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Friday, January 1, 2016

Life of Pi

I wasn't sure if I really wanted to write a review on this one but then I was like why not? So here I am! And this review is about the book that is a major hype: Life of Pi by Yann Martel. I don't really know what to think about the book to be honest.

Piscine Molitor Patel, also known as Pi, is a Tamil boy from Pondicherry. He explores different cultures and issues of spirituality and practicality from an early age. His father is a zoo owner and he always loved the animals. When his parents decide they're going to move across the world, they sell their business and transport animals to another zoo by boat. 
Pi survives 227 days after a shipwreck while stranded on a boat in the Pacific Ocean with a Bengal tiger named Richard Parker. This is his story...

So to be really honest, I didn't want to start this book. I have to read it for school and make a task. And as every book I need to read for school, they just aren't my thing. The genres that they want us to read are genres I absolutely don't like. I don't know why they keep doing it but they make sure that a reader starts hating to read. 

That said, I started reading it. I still don't know how to feel about the story. I didn't like it, I liked it? It's kind of a mixture, because I do feel appreciation for this book in some sort. In the beginning I didn't like it, at all. I couldn't connect with the character. I didn't always understand what he was trying to tell me. 

As we get to see more of his childhood, we see that Pi is very open for other cultures and other believes. He believes that there is a God. He starts checking out all sorts of different believes. That part I found really interesting, nowadays a lot of teens don't believe. Even kids don't believe but Pi was so focused on it and he really believed in it. It gave you no other choice than to believe a little with him. 

Then there followed a part that for me wasn't always clear and made it confusing until the part when they were on the ship. He explains a little bit when he's on the ship but the story developed really fast to where the ship is sinking. I did feel the horror he had when this whole event was taking place. Everybody is panicking, Pi doesn't find his family and get's on a lifeboat with uncertainty.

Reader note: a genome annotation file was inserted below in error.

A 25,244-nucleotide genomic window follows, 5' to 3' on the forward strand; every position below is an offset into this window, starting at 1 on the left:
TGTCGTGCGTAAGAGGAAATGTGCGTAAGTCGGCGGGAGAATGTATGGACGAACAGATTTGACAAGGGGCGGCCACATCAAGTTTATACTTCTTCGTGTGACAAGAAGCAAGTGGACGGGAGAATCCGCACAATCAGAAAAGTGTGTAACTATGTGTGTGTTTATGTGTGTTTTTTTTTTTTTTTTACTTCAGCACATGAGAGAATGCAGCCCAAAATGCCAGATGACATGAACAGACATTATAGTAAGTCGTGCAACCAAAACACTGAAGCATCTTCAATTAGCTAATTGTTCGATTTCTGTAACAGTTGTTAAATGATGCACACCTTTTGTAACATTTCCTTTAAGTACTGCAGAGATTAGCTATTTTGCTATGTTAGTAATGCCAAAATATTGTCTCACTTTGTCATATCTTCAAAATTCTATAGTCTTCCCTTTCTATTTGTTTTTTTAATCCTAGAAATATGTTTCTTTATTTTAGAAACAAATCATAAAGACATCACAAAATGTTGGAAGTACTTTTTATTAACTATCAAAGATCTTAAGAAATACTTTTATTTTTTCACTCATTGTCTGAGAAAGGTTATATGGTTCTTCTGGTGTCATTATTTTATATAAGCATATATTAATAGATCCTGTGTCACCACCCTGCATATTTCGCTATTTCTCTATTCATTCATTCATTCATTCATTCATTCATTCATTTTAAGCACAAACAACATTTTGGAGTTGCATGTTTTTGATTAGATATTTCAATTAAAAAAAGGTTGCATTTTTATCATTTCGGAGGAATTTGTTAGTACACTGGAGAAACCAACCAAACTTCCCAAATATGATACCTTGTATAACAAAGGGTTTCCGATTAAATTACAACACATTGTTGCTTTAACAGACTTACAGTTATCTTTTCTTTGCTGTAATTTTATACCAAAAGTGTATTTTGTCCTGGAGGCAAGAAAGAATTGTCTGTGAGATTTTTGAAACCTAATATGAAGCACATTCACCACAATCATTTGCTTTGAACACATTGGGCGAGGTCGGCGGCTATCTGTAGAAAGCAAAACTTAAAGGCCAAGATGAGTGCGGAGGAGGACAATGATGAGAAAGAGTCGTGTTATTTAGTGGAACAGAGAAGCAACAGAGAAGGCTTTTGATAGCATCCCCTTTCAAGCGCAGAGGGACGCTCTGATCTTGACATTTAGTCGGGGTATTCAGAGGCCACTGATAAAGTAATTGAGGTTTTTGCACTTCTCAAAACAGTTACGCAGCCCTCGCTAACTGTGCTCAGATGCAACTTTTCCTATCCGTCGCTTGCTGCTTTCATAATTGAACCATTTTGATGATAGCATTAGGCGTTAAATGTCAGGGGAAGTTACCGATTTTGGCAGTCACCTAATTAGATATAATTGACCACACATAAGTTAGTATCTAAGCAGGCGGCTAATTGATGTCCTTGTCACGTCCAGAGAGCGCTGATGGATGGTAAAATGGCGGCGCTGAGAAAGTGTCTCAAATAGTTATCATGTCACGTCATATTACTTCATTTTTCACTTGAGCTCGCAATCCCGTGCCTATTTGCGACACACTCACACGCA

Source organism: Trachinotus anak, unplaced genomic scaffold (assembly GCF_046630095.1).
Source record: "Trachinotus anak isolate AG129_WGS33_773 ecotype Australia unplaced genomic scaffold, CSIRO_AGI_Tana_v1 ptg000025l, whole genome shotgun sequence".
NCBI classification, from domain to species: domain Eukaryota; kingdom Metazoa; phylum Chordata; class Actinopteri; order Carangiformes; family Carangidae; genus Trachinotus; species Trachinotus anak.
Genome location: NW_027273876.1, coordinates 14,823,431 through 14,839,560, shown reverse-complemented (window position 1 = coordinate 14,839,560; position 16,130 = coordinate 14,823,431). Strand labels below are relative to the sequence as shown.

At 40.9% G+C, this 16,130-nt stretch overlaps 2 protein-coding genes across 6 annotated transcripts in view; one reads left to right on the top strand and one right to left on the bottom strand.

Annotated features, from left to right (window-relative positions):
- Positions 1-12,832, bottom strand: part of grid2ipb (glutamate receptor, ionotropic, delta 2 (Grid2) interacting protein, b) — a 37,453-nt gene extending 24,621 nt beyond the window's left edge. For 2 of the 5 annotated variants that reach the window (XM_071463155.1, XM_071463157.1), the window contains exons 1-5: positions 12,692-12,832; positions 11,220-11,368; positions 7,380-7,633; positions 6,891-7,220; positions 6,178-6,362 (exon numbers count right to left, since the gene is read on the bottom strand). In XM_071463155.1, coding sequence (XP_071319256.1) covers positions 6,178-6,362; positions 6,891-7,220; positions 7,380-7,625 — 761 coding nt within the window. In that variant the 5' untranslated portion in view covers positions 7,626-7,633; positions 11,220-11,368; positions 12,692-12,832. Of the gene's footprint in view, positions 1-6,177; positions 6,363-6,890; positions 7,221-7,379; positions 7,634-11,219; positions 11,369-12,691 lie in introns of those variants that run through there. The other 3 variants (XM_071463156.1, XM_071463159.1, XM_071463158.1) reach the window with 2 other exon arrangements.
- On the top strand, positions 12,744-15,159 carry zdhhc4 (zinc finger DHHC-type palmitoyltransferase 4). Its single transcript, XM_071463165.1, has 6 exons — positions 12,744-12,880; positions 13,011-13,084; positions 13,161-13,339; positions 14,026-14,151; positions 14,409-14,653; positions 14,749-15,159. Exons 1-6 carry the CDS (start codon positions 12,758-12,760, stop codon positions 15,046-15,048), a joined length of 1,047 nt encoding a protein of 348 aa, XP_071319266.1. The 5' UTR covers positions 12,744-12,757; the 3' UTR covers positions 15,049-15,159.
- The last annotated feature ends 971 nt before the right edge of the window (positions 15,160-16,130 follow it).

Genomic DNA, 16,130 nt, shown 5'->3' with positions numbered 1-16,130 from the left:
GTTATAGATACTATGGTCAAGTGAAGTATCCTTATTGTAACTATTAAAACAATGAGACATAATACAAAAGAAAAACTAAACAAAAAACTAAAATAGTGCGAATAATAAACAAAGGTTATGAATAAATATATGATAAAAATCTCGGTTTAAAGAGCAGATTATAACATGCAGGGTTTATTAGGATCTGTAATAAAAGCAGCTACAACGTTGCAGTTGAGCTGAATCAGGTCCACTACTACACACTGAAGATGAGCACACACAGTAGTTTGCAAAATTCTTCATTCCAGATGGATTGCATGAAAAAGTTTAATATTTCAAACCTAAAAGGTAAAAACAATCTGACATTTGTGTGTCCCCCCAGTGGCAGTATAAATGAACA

Now about that lifeboat, he describes it. Where he's sitting and were the other animals are sitting. Because yes, there are animals aboard, it kind of made me think about the ark of Noah but then a little bit more realistic. I found it very hard to understand how this lifeboat was build. English isn't my native language so that might explain why I didn't understand what a tarpaulin was. I guess not to everybody this story might be hard, but it was for me. 

After the shipwreck, I started to appreciate this book. I don't want to go into the details a lot because that'd spoil a lot. Let's just say that I really liked seeing how on such a young age, he managed to survive. What he did during those 227 days was kind of impressing! 

But I was very confused when the name 'Richard Parker' was said. I didn't understand it at all. Who was it? Why didn't he say something? Later we get to know that actually, it's a tiger. I was very dumbfounded but also a little excited. Excited because I like tigers so this made things look a little brighter. I was waiting on the tiger for a long time because I knew there'd be a tiger aboard. I only wouldn't have named him Richard Parker because that sounds very humanly. 

I also was really fond of the relationship, maybe even a friendship that's come out of this tragedy. Pi was all alone on the boat only with animals, only with Richard Parker. Richard Parker was also alone, in a total different environment. I think both got at least a little attached to each other and I found that really beautiful. 

For me this book also had a moral. Since Pi really believed in God, he talks about that a lot. He really believes that this is his only way to survive. Only if you believe in something, you'll find a way out. It doesn't have to be finding land on a boat. The lesson this book gave me can be tested on a lot of things. 

My teacher asked us the question if we'd like the book better without animals or with animals. If it would've been with other human beings on the boat? I would've had the same reactions as I did now, I think. I do guess that it'd be very interesting to see how people behave when they're on a small boat, trying to survive. 

But this story was with animals... Although many may think such things aren't possible, Pi made it seem possible. He was so convincing that I really can believe in the story and I wonder if that was the purpose of this book. To make you believe. If it was, it did make me believe in most of the story. 

Do I recommend the book? For me it'd be kind of a yes but also a no. I still don't know how I should feel about it. And because it gave me a lot of confusion, I gave it a 3.5 out of 5. It was something very extraordinary, I have to admit and yes some parts were written very beautifully. But it doesn't make it all good for when I was confused. I don't know if the film is better than the book, I haven't seen the film. If you have seen the film and read the book, which one did you appreciate more?

“It is true that those we meet can change us, sometimes so profoundly that we are not the same afterwards, even unto our names.”

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